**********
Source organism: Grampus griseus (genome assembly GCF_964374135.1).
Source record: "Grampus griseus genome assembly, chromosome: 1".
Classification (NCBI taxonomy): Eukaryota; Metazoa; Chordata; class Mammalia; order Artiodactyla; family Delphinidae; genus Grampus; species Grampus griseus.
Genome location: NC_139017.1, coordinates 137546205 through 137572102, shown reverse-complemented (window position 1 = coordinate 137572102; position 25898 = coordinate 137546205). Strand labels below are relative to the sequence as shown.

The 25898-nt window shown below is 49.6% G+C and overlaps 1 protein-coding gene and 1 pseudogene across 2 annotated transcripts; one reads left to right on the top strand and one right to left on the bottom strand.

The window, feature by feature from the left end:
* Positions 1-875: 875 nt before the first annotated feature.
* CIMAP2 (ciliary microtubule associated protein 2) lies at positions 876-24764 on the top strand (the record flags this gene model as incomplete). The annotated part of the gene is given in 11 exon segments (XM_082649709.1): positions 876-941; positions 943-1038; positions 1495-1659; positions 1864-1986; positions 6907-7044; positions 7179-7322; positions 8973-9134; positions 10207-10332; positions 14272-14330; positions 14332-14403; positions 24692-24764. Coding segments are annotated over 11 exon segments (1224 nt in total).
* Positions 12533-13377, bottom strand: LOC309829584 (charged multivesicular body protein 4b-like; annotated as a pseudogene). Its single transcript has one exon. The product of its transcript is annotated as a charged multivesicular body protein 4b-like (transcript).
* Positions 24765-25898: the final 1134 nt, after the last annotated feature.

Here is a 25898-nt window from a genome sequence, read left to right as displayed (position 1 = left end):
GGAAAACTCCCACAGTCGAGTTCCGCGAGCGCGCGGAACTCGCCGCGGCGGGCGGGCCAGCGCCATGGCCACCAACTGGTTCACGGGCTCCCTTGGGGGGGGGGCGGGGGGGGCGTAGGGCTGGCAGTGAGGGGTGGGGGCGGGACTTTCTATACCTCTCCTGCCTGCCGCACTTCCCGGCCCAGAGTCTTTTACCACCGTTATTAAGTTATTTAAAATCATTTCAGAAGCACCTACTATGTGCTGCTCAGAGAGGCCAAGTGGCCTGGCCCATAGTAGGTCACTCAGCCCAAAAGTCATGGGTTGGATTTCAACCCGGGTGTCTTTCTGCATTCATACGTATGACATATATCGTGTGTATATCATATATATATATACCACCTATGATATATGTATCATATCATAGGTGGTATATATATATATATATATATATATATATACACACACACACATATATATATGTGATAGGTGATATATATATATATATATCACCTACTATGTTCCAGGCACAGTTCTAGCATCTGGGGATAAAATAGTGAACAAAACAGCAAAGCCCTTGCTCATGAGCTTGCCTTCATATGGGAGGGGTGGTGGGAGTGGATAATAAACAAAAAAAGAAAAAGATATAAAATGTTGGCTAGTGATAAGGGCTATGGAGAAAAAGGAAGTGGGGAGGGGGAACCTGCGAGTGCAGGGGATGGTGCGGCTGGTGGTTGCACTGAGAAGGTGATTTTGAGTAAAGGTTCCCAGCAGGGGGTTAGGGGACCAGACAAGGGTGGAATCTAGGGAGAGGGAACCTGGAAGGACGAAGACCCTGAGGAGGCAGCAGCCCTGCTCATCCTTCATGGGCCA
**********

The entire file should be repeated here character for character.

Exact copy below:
Source organism: Grampus griseus (genome assembly GCF_964374135.1).
Source record: "Grampus griseus genome assembly, chromosome: 1".
Classification (NCBI taxonomy): Eukaryota; Metazoa; Chordata; class Mammalia; order Artiodactyla; family Delphinidae; genus Grampus; species Grampus griseus.
Genome location: NC_139017.1, coordinates 137546205 through 137572102, shown reverse-complemented (window position 1 = coordinate 137572102; position 25898 = coordinate 137546205). Strand labels below are relative to the sequence as shown.

The 25898-nt window shown below is 49.6% G+C and overlaps 1 protein-coding gene and 1 pseudogene across 2 annotated transcripts; one reads left to right on the top strand and one right to left on the bottom strand.

The window, feature by feature from the left end:
* Positions 1-875: 875 nt before the first annotated feature.
* CIMAP2 (ciliary microtubule associated protein 2) lies at positions 876-24764 on the top strand (the record flags this gene model as incomplete). The annotated part of the gene is given in 11 exon segments (XM_082649709.1): positions 876-941; positions 943-1038; positions 1495-1659; positions 1864-1986; positions 6907-7044; positions 7179-7322; positions 8973-9134; positions 10207-10332; positions 14272-14330; positions 14332-14403; positions 24692-24764. Coding segments are annotated over 11 exon segments (1224 nt in total).
* Positions 12533-13377, bottom strand: LOC309829584 (charged multivesicular body protein 4b-like; annotated as a pseudogene). Its single transcript has one exon. The product of its transcript is annotated as a charged multivesicular body protein 4b-like (transcript).
* Positions 24765-25898: the final 1134 nt, after the last annotated feature.

Here is a 25898-nt window from a genome sequence, read left to right as displayed (position 1 = left end):
GGAAAACTCCCACAGTCGAGTTCCGCGAGCGCGCGGAACTCGCCGCGGCGGGCGGGCCAGCGCCATGGCCACCAACTGGTTCACGGGCTCCCTTGGGGGGGGGGCGGGGGGGGCGTAGGGCTGGCAGTGAGGGGTGGGGGCGGGACTTTCTATACCTCTCCTGCCTGCCGCACTTCCCGGCCCAGAGTCTTTTACCACCGTTATTAAGTTATTTAAAATCATTTCAGAAGCACCTACTATGTGCTGCTCAGAGAGGCCAAGTGGCCTGGCCCATAGTAGGTCACTCAGCCCAAAAGTCATGGGTTGGATTTCAACCCGGGTGTCTTTCTGCATTCATACGTATGACATATATCGTGTGTATATCATATATATATATACCACCTATGATATATGTATCATATCATAGGTGGTATATATATATATATATATATATATATATACACACACACACATATATATATGTGATAGGTGATATATATATATATATATCACCTACTATGTTCCAGGCACAGTTCTAGCATCTGGGGATAAAATAGTGAACAAAACAGCAAAGCCCTTGCTCATGAGCTTGCCTTCATATGGGAGGGGTGGTGGGAGTGGATAATAAACAAAAAAAGAAAAAGATATAAAATGTTGGCTAGTGATAAGGGCTATGGAGAAAAAGGAAGTGGGGAGGGGGAACCTGCGAGTGCAGGGGATGGTGCGGCTGGTGGTTGCACTGAGAAGGTGATTTTGAGTAAAGGTTCCCAGCAGGGGGTTAGGGGACCAGACAAGGGTGGAATCTAGGGAGAGGGAACCTGGAAGGACGAAGACCCTGAGGAGGCAGCAGCCCTGCTCATCCTTCATGGGCCA